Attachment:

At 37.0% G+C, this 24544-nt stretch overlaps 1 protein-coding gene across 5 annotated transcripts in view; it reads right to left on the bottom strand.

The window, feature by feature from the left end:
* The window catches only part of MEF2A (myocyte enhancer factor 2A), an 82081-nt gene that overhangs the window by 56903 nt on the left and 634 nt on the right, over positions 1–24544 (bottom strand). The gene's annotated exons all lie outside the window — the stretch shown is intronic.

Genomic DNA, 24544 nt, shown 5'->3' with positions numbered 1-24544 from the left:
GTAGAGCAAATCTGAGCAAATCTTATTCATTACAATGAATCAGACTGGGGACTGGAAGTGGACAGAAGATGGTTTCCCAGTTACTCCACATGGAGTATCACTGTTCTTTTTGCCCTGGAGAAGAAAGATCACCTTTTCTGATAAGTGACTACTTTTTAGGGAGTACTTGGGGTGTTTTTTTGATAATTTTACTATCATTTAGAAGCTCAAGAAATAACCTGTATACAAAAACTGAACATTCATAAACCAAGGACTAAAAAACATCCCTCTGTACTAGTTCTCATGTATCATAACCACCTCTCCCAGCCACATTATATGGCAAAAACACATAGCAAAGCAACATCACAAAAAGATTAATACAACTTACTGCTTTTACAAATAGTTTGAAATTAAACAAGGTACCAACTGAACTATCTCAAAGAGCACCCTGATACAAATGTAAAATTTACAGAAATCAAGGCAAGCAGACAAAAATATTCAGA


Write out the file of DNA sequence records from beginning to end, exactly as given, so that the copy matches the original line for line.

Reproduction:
At 37.0% G+C, this 24544-nt stretch overlaps 1 protein-coding gene across 5 annotated transcripts in view; it reads right to left on the bottom strand.

The window, feature by feature from the left end:
* The window catches only part of MEF2A (myocyte enhancer factor 2A), an 82081-nt gene that overhangs the window by 56903 nt on the left and 634 nt on the right, over positions 1–24544 (bottom strand). The gene's annotated exons all lie outside the window — the stretch shown is intronic.

Genomic DNA, 24544 nt, shown 5'->3' with positions numbered 1-24544 from the left:
GTAGAGCAAATCTGAGCAAATCTTATTCATTACAATGAATCAGACTGGGGACTGGAAGTGGACAGAAGATGGTTTCCCAGTTACTCCACATGGAGTATCACTGTTCTTTTTGCCCTGGAGAAGAAAGATCACCTTTTCTGATAAGTGACTACTTTTTAGGGAGTACTTGGGGTGTTTTTTTGATAATTTTACTATCATTTAGAAGCTCAAGAAATAACCTGTATACAAAAACTGAACATTCATAAACCAAGGACTAAAAAACATCCCTCTGTACTAGTTCTCATGTATCATAACCACCTCTCCCAGCCACATTATATGGCAAAAACACATAGCAAAGCAACATCACAAAAAGATTAATACAACTTACTGCTTTTACAAATAGTTTGAAATTAAACAAGGTACCAACTGAACTATCTCAAAGAGCACCCTGATACAAATGTAAAATTTACAGAAATCAAGGCAAGCAGACAAAAATATTCAGA